In the last several years oud has become very popular in mass market and niche fragrances. I did some research on oud and how it is used in perfumes nowadays and here is what I found out:
Sourcing Natural Oud
Oud (a.k.a. agarwood, oudh, aoud) is formed when the heartwood of Aquilaria and Gyrinops trees get infected with a dark-walled fungus (Phaeoacremonium parasitica). The infected tree releases a resin in the process of protecting itself from the fungus. This resin emits a very complex and distinctive smell, which we call today oud or agarwood.
Agarwood can be produced only from eight of the fifteen species of Aquilaria. Those 8 species are traditionally found in India, the Philippines, Thailand, Vietnam, Cambodia, Malaysia and Papua New Guinea. Naturally, under 10% of the trees in a Aquilaria forest would get infected with the fungus and produce oud. A common method to get higher output is to infect all trees with the fungus. Over-harvesting of the oud-producing species of Aquilaria in the last 30 years has kept the production low and the price high.
The essential oil from agarwood is usually produced through a hydro-distillation process. The raw material boils in water, the mixture of steam and essential oils goes through a condenser and finally the essential oil is separated from the water. Another popular way to extract oud essential oils is through CO2 distillation.
Agarwood has been traditionally used for religious and spiritual practices in Southeast Asia and the Middle East. Nowadays, oud continues to be a staple in many traditional Arabic and Middle Eastern perfumes. Oud attars, essential oil mixes and incense are still used in many Arabic and Middle Eastern countries. Unlike the perfumes sold in the West, the traditional Middle Eastern fragrances contain a much higher concentration of essential oils and therefore last much longer on the skin.
High quality oud has a buttery, sometimes medicinal smell. It is usually used as a base note. The complex structure of its molecule makes it last longer and stay closer to the skin. In traditional Arabic and Middle Eastern perfumer oud is often combined with rose, myrrh, amber and incense. This seems to be the pattern followed by many Western niche houses too.
Nowadays, natural oud is rarely used in perfumery. Due to over-harvesting and the labourious process collecting the raw material, it is not feasible to use natural oud for mass market perfumery. Most fragrances on the market contain synthetic materials to replicate the natural oud scent. Vir Sanghvi (virsangvi.com) says that Firmenich’s Oud Synthetic 10760E is used in most oud fragrances on the mass market. Givaudan also has its own version of an oud synthetic. Elena Vosnaki (perfumeshrine.blogspot.ca) says that Oud Wood by Tom Ford is made with Givaudan’s Agarwood Arpur. Bond No. 9 New York Oud also contains the same synthetic.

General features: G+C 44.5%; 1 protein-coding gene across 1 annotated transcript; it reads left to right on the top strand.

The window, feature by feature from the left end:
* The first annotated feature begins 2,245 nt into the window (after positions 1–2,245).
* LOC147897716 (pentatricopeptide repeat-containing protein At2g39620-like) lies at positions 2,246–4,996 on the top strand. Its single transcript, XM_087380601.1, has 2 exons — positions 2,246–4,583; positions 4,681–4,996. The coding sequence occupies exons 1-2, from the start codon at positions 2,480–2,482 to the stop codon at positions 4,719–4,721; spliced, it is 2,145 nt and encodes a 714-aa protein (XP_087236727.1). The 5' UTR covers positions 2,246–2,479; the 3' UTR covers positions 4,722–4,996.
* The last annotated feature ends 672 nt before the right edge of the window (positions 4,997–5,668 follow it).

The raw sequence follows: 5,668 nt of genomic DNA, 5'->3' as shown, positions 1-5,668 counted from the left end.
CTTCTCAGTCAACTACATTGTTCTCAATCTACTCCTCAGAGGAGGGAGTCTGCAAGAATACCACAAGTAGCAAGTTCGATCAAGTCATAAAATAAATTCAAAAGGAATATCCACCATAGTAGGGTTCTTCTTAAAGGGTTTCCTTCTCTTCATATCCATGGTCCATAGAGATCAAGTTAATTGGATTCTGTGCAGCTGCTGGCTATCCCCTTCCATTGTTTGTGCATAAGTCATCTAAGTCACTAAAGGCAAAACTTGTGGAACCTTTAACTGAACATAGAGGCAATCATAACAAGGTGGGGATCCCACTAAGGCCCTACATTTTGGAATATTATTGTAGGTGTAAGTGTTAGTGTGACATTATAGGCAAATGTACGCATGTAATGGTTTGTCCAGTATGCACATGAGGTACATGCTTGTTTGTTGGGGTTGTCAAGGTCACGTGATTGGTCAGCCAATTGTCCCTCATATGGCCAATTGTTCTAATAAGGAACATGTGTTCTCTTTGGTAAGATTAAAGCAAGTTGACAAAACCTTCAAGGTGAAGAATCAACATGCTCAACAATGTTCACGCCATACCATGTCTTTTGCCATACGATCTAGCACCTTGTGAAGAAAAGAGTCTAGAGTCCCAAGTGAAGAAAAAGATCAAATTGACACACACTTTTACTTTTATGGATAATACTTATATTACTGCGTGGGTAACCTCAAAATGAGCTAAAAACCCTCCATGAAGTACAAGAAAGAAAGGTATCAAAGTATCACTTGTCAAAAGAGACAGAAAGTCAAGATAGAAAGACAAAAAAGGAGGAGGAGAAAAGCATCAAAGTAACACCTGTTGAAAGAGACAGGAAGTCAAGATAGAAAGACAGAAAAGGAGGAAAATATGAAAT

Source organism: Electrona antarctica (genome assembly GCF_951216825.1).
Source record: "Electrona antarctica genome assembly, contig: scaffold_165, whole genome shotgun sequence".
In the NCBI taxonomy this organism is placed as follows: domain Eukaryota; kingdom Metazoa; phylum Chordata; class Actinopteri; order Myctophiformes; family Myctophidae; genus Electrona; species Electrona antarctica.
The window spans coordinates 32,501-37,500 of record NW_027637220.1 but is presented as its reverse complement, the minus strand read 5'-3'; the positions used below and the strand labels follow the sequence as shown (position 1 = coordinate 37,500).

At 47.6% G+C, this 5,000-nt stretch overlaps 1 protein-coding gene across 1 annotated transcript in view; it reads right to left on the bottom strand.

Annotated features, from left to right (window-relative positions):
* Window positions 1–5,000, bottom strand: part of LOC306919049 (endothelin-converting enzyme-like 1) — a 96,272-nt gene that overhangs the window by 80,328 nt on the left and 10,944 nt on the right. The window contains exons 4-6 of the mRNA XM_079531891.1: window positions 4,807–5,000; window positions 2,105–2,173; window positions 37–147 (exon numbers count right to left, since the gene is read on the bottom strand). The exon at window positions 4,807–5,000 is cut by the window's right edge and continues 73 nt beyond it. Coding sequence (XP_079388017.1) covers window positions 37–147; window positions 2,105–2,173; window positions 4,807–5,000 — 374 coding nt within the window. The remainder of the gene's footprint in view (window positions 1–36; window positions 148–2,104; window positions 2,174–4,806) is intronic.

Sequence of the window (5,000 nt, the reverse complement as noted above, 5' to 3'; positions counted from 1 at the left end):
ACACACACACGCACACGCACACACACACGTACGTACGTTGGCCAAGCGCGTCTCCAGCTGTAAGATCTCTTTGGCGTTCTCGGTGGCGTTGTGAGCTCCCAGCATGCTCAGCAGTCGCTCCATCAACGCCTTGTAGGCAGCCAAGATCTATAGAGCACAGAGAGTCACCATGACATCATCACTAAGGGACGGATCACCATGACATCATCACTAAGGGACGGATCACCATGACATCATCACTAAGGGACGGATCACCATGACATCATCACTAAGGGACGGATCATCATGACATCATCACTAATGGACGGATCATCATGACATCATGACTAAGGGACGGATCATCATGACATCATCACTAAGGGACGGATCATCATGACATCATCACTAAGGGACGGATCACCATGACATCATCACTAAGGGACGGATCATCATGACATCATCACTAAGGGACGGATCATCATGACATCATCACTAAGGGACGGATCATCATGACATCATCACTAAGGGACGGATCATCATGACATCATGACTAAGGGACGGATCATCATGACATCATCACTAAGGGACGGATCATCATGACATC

Because the natural oud molecule is very complex, the synthetic oud molecules cannot replicate 100% of its nuances. This is not a necessarily a bad thing as the perfumer may want a certain note of the oud smell present and avoid another, which may not work well in the mix. For example, Royal Oud by Creed does not have the medicinal part of the natural oud, which makes it an easy sell to the core Creed market. Consumers not used to the full aspect of the natural oud smell may find it too weird or strange. This is why in many cases, stripping certain aspects of the scent may make sense from a marketing point of view.
Considering that most high-end oud fragrances on the market are made with synthetic oud molecules, I can’t help but wonder why their prices are so high. Francis Kurkjian’s Oud, for example, sells for about $300. This is a higher price point than some of the other fragrances in his line. Oud & Bergamot by Jo Malone was released as part of a special line, which is sold at a higher price than the regular fragrances.
The only way to know for sure what drives the higher price points for niche oud fragrances is to ask their creators. Unfortunately, even if we ask, chances are that we’ll either get the standard PR spiel about using all natural ingredients or we will be graced with no response. Some reasons why high-end oud fragrances are more expensive may be:
- They still may contain traces of natural oud;
- They may contain other naturals, which drive the price up;
- It is a marketing ploy: if the price of an oud fragrance is significantly higher, it must be for a reason and probably that reason is that it contains a very expensive natural harvested by barefoot virgins in the remote forests of Laos. This is at least what the marketing department would want you to think.
After all, the logic of higher price-higher quality is not that flawed. Good synthetics usually cost good money, so the cost of production may be higher after all even though it may not be high enough to command a double price.
Despite the higher prices for high-end oud fragrances, the oud trend in perfumery has taken a hold of the market in the last several years. Every major and niche label from Dior to Byredo has released at least one oud-based perfume, many more than one. Even though virtually all oud fragrances on the market contain a synthetic oud molecule, many of them smell great are a definitely worth the higher price.
What do you think?
What is your favourite oud fragrance?
Does it put you off that most oud fragrances use a synthetic and still charge premium prices?
More oud-based fragrances? Check out The Oud Fragrance Mania.